Girls Explain the Pros and Cons of IUDs
When Trump was officially elected president, tons of women were urged to go to their doctors and get an IUD.
Because it’s a one time thing that lasts years, you don’t have to pay each month like you would with birth control. That way, if Trump does something to take away funding that made birth control free for women, those with IUDs won’t have to worry about their birth control for a while.
Thankfully, Trump hasn’t ruined birth control for those of us who already got it for free (for now), but many women still are interested in IUDs, especially those who have heard that the pill has a ton of negative side effects.
Unfortunately, IUDs have side effects as well, but they can be different from the pill. The only true way you’ll know how a hormonal IUD will affect you is if you try it yourself. But if you’re not trying to do that quite yet, you can see what other women who have IUDs think about them. Tons of women wrote in a Reddit thread about their experience, and we’re sharing them with you here so you know what to expect.
Some women were all about that IUD life.
“I have the Mirena,” said Reddit user Sarahadeline. “I don’t get periods anymore which is wonderful. I never need to remember to take my pills, I’ve had no side effects…It’s a dream. 10/10 would recommend.”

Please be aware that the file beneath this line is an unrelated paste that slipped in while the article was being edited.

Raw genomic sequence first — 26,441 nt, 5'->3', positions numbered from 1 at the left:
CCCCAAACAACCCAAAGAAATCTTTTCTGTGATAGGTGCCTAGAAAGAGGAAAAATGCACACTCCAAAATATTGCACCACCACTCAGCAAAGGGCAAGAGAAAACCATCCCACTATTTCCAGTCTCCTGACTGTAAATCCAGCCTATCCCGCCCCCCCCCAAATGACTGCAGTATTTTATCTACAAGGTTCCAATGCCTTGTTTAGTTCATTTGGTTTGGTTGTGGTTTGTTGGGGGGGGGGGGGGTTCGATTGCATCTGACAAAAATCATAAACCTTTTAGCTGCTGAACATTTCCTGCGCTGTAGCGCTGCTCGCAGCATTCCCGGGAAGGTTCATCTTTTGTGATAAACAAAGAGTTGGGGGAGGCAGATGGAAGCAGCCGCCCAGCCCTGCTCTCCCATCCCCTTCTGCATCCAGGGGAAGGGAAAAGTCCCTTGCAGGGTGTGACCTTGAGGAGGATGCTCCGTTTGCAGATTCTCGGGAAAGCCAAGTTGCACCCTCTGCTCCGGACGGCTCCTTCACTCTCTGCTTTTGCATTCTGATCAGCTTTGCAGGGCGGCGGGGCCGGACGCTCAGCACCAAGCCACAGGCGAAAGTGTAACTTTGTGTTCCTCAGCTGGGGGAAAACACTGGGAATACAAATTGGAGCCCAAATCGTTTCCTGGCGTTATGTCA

Another women using Mirena said the only downside was the pain upon insertion. And while being on the pill made her gain weight, get acne, and have mood swings, her IUD has given her 0 side effects.
Reddit user chiggins82 had a similar opinion. She said she didn’t experience any pain upon insertion and that many women don’t, the only issue she’s had is that she spotted a week after the first period she had (she’s only had the IUD for two months).
“So far I’m very happy I got my IUD. The pill was giving me emotional side effects, those have gone since switching,” she said.
With birth control, the worst side effects tend to occur during the first few months, but it seems that IUDs have the least amount of side effects during the beginning and side effects are more likely to show up later.
For example, Reddit user americanfish, who was on Skyla, started having bad cramps after a year of having the IUD.
“I had an ultrasound a few months ago so they could make sure [the IUD] was still in place,” she says. “They’re a little different from my regular cramps. They feel lower and are more intense. I take ibuprofen and relax with a hot water bottle during cramp days.”
But, even with the cramps, she still says she likes the IUD better than the pill because she’s less moody.
“I had one for two years, but it gave me such a bad skin and I’d have uterine pain really often, but other than that, no problem,” said Reddit user Another_shy_girl. “I think it is really safe and the insertion isn’t as bad. I was really scared and it didn’t hurt much. It is just unpleasant, same for having it removed!”
IUDs have a lot of perks, and if you’re not happy with the pill it might be a good option for you. But unfortunately, it’s not always all good sex and no periods.